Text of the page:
It’s fair to say that Alaska is like nowhere else in this country. It’s north of Canada, for one thing, and it shares a border with Russia. Not to mention that it has the most coastline, the highest mountain and the most wilderness in the United States.

What will your students most want to see in Alaska? That’s hard to say, so we’ve given you a list of some of the best attractions in the state. Let your imagination and your educational sense be your guide, but be sure to plan plenty of time to enjoy the largest state in the Union.

Adventure-Filled Tours and Parks

Alaskan fjords. Credit:

Alaskan fjords. Credit:

If you want to see a lot of Alaska in just a few hours, consider booking a tour of the more popular landmarks. Kenai Fjords National Park in Seward, for example, provides many of those big Alaska sights in one five- to six-hour cruise. (Longer cruises are also available.) Not only will you see the glaciers and fjords the state is famous for, you’ll have a good chance of spotting marine wildlife like whales, seals, sea lions and otters—and maybe even a bear.

If you’d rather stay on land, Chugach State Park is a good option. It’s a great place to walk or hike, weather permitting, and it shares a boundary with Chugach National Forest. Or drive along the single road that cuts across Denali National Park and Preserve; it eventually culminates in Mount McKinley, the tallest peak in North America.

While you can come to Alaska strictly to sightsee, active groups will want to get out and explore.  Reputable tour guides and groups make sure you can do it safely, and companies like Alaska Alpine Adventures provide sports-centric excursions filled with backpacking, rafting, kayaking and skiing.  Alaska Wildland Adventures gives eco-conscious groups a multitude of options as well: all-inclusive guided journeys, lodge packages, fishing packages and wildlife-spotting tours.

To see Alaska’s wildlife population a bit more up close and personal (albeit from a safe distance) the Anan Creek Bear Observatory in Wrangell, the Center for Alaskan Coastal Studies in Homer, and the Kroschel Films Wildlife Center in Haines all let you get out and about, camera in hand, to see Alaska’s critters for yourself.

Alaskan sea lions. Credit:

Alaskan sea lions. Credit:

A Look Into Alaska’s History and Culture

Any time you travel, it’s great to connect with local history and tradition, and Alaska offers numerous places to learn about its own story. At the free Morris Thompson Cultural & Visitors Center in Fairbanks, you can learn about Native Alaskan art, music, handcrafts and history. Fairbanks is also home to the Museum of the North, which teems with must-see art and history.

1917 Ford Snow Flyer Model T. Credit: Fountainhead Antique Auto Museum.

1917 Ford Snow Flyer Model T. Credit: Fountainhead Antique Auto Museum.

Anchorage, meanwhile, hosts a trio of popular museums: the Fountainhead Antique Auto Museum (one of TripAdvisor’s best-rated for the state), the Anchorage Museum at Rasmuson Center and the Alaska Aviation Heritage Museum.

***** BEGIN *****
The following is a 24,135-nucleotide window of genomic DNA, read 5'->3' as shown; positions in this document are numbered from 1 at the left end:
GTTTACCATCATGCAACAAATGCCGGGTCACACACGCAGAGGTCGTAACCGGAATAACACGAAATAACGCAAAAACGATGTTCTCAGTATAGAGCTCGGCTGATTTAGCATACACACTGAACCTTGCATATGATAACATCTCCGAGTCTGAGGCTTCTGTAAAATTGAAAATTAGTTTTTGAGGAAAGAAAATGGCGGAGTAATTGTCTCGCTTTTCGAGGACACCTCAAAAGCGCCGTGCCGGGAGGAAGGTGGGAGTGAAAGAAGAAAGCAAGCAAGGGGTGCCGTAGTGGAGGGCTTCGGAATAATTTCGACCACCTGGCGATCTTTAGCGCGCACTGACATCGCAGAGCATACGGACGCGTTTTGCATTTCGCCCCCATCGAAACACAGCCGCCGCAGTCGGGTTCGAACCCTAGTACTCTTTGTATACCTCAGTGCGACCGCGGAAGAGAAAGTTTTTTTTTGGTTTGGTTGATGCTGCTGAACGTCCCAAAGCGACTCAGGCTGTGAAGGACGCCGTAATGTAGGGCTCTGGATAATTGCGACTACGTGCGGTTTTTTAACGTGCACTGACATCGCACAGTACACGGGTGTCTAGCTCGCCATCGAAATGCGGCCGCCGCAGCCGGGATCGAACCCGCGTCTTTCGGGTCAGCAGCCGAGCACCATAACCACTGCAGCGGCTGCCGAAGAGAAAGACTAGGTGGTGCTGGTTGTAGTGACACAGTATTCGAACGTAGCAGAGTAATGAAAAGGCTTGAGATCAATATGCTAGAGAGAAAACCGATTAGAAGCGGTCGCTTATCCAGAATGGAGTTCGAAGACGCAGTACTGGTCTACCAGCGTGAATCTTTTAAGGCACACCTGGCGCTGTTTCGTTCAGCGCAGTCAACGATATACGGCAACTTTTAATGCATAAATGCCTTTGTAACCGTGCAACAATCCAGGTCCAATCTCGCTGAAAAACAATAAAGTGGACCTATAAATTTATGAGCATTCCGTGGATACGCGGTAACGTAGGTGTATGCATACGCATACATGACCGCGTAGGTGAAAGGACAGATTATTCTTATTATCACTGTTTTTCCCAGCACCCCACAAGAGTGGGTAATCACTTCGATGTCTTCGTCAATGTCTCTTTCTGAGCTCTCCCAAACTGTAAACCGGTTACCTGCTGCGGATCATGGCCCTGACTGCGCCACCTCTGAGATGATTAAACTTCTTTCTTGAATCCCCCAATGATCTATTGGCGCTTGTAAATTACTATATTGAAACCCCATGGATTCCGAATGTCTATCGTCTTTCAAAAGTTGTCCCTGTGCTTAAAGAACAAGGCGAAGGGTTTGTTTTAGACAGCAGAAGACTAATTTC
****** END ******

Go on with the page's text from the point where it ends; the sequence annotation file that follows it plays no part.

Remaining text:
Explore a Different Kind of Highway System

Alaska’s Marine Highway System isn’t just your average transportation grid. It’s also a network of some of the best natural attractions the state offers. While your cars, trucks, SUVs or bikes are welcome, the ferries are an excellent point-to-point travel resource in their own right. Options for exploring Alaska’s waterways abound. Active groups can kayak or fish; day cruises, such as the ones we’ve already mentioned, offer a more laid-back approach. For a truly unique experience, check out flightseeing—sightseeing by airplane—where you soar high above Alaska’s inimitable landscapes.

Ptarmigan a boat that can be used to travel the Alaskan Marine Highway. Credit: Premier Travel Media.

Ptarmigan, a boat that can be used to travel Alaska’s Marine Highway. Credit: Premier Travel Media.

Arts, Music and a Summer of Fun

Throughout the summer, Alaska’s capital city hosts Food Truck Fridays combine the deliciousness of a farmer’s market with free summertime concerts at the Juneau Arts and Culture Center. The center is a hub for other events throughout the year, including those centered around food, poetry, wearable art and more.

Summer is also a great time to check out Sitka Fine Arts Camp. Set on a historic campus near the Tongass National Forest, the camp hosts art programs, summer camps and live shows at the campus’ theatre, waterfront or performing arts center.

Alaska: A Winter Travel Destination?

Going to Alaska in the wintertime might seem like a bad idea (ever see Ice Road Truckers?) but as long as you don’t mind the cold and snow, it’s definitely doable.  Average daytimes temps in Anchorage hover between 5 and 30 Fahrenheit; even Nome, some 530 miles to the northwest, stays a relatively livable 13 in the average winter daytime, thanks to moderating coastal influences.

Northern-Lights-6 resized for web

Northern Lights. Credit: Kshitijr96 at en.wikipedia

Winter travel means your group can experience some notable Alaskan events, particularly the shimmering Northern Lights and the Anchorage Fur Rendezvous (called the Rondy locally), a fun-for-all-ages conglomeration of more than 20 cultural, artistic and just plain fun events. With a seasoned local travel guide and some common-sense precautions, you may decide that any season is a great time to visit the Great North.

Whether your students are adrenaline junkies or mellow book worms, Alaska provides opportunities for all. Are you heading to Alaska?  Already been there?  What would you add to our list of Alaska activities for student travel groups?  Tell us in the comment section below.